Physicist turned filmmaker explores hidden histories
Alejandro Yoshizawa explains how oral storytelling drove him to become a filmmaker
- Alejandro Yoshizawa
Alejandro Yoshizawa (BSc’09) is a Vancouver filmmaker and UBC adjunct professor in Theatre and Film, and Asian Canadian and Asian Migration studies. His latest film, the award winning All Our Father’s Relations (2016), will premiere on CBC on September 30. The film chronicles the little-known connection between Chinese immigrants and the Musqueam people, following four siblings – whose mother was Musqueam and father Chinese – as they make their first trip to China in order to retrace their father’s footsteps.
You studied physics at UBC but you’re a filmmaker now. How did that happen?
I always had an interest in history. While my friends did minors in chemistry or math, I minored in history. I took a class called Asian Migrant Communities and instead of writing a paper I made a film about my Japanese grandfather: how he came to Canada, his life during and after the war. That was my first experience making a film and telling a story. After graduating from UBC I ended up getting a Masters in History from Concordia in Montreal, studying under oral historian Steven High at the Centre for Oral History and Digital Storytelling.
However, the science skills I learned are very applicable to my career. Having a sense of how optics work, how sound works, being able to follow very detailed technical information, it’s all important.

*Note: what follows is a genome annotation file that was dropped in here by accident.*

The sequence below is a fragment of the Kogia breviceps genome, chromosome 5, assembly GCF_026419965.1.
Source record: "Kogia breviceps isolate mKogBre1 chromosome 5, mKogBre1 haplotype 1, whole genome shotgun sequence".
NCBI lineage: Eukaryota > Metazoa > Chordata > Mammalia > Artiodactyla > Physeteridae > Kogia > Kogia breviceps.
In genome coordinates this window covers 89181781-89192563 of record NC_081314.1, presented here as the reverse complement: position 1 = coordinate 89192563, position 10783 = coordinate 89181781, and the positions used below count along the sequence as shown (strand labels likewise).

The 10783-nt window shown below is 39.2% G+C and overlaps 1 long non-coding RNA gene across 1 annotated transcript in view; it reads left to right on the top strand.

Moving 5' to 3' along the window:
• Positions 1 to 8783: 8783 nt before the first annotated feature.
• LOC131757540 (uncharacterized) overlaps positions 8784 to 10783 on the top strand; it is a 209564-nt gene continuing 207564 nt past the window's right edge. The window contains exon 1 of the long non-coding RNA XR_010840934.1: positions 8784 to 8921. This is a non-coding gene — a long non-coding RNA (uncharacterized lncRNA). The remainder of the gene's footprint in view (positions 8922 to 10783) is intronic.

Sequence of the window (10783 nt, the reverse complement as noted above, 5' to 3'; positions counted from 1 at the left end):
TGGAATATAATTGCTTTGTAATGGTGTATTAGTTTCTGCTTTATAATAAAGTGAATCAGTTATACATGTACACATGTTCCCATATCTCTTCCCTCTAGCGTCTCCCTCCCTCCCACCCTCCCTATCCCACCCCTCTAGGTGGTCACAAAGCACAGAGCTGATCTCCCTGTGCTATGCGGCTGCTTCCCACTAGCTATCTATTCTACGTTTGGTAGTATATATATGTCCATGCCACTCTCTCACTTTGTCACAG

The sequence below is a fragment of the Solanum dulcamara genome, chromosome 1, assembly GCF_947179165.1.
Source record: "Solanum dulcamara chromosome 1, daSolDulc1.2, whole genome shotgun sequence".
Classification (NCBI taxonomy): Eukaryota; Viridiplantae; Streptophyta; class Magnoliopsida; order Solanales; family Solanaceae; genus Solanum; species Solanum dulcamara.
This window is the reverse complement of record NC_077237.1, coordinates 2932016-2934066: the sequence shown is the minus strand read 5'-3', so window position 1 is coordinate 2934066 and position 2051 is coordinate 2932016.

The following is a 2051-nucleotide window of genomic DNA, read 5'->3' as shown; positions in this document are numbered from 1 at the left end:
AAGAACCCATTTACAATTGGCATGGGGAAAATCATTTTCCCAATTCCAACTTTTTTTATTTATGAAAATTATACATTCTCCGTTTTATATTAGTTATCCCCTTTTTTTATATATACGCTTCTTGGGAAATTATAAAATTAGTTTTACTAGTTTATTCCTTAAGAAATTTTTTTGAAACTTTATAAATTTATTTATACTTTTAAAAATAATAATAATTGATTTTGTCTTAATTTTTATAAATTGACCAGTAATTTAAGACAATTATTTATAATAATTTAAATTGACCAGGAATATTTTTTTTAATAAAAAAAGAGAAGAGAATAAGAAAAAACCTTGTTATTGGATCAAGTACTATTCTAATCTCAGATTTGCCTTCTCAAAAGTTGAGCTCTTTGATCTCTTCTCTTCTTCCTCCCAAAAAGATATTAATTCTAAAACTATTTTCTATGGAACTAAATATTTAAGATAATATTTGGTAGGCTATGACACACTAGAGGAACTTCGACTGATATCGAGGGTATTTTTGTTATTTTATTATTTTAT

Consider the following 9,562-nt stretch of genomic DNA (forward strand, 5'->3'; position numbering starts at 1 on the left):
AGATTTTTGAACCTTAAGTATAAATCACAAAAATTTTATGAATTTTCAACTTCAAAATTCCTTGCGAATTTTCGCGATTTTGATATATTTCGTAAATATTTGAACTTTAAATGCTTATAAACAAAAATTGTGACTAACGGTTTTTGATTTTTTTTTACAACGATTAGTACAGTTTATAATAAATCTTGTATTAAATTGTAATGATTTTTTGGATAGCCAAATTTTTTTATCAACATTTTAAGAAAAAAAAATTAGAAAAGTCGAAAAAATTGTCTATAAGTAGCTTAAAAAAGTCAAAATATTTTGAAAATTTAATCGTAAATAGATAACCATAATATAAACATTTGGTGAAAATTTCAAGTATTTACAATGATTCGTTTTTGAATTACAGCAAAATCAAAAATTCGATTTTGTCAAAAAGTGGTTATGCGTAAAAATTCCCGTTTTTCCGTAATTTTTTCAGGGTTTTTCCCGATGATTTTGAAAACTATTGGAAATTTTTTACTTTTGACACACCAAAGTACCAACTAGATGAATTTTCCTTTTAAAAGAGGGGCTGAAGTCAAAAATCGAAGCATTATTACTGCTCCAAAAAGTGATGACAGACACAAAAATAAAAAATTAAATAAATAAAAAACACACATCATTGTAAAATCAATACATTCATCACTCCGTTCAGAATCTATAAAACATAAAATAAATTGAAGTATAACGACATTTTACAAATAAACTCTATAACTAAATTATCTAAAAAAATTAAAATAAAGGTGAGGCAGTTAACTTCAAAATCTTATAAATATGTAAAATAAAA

A lot of your work revolves around family and oral history. Why is that?
You can learn a lot talking to people that you can’t learn through textbooks. You look at primary sources and you read books and they tell you what happened, but not how it felt. Sometimes when you talk to people you get completely different interpretations of events. That’s not a weakness of oral history, but a strength; those differences allow you to discover more, or ask questions you may not have previously thought of. I also grew up respecting elderly people and their stories.
Much of your work also centers on minority communities.
So much history that plays a huge role in our lives isn’t reflected in the mainstream. I remember in school how they’d teach us all about Eastern Canada, Confederation, etc. That really has little connection with us here in Vancouver. I tend to seek out lesser-told stories. It’s also a major theme in the courses I teach here at UBC as well, such as FIPR 469A and ACAM 350.
What do you want to work on next?
My mother is Japanese Canadian, born during internment in Lillooet. My father is from Chile. But I’ve never made a Latino film, a film about Chile, even though my grandmother, Carmen Lazo, was a famous politician in Chile. When she died, I saw all the news stories about her. I’d like to look at her life. I’d also interested in doing more work on Japanese Canadian history. My uncle’s uncle was physicist Shuichi Kusaka, who graduated from UBC and later worked with Oppenheimer. That could be an interesting story!
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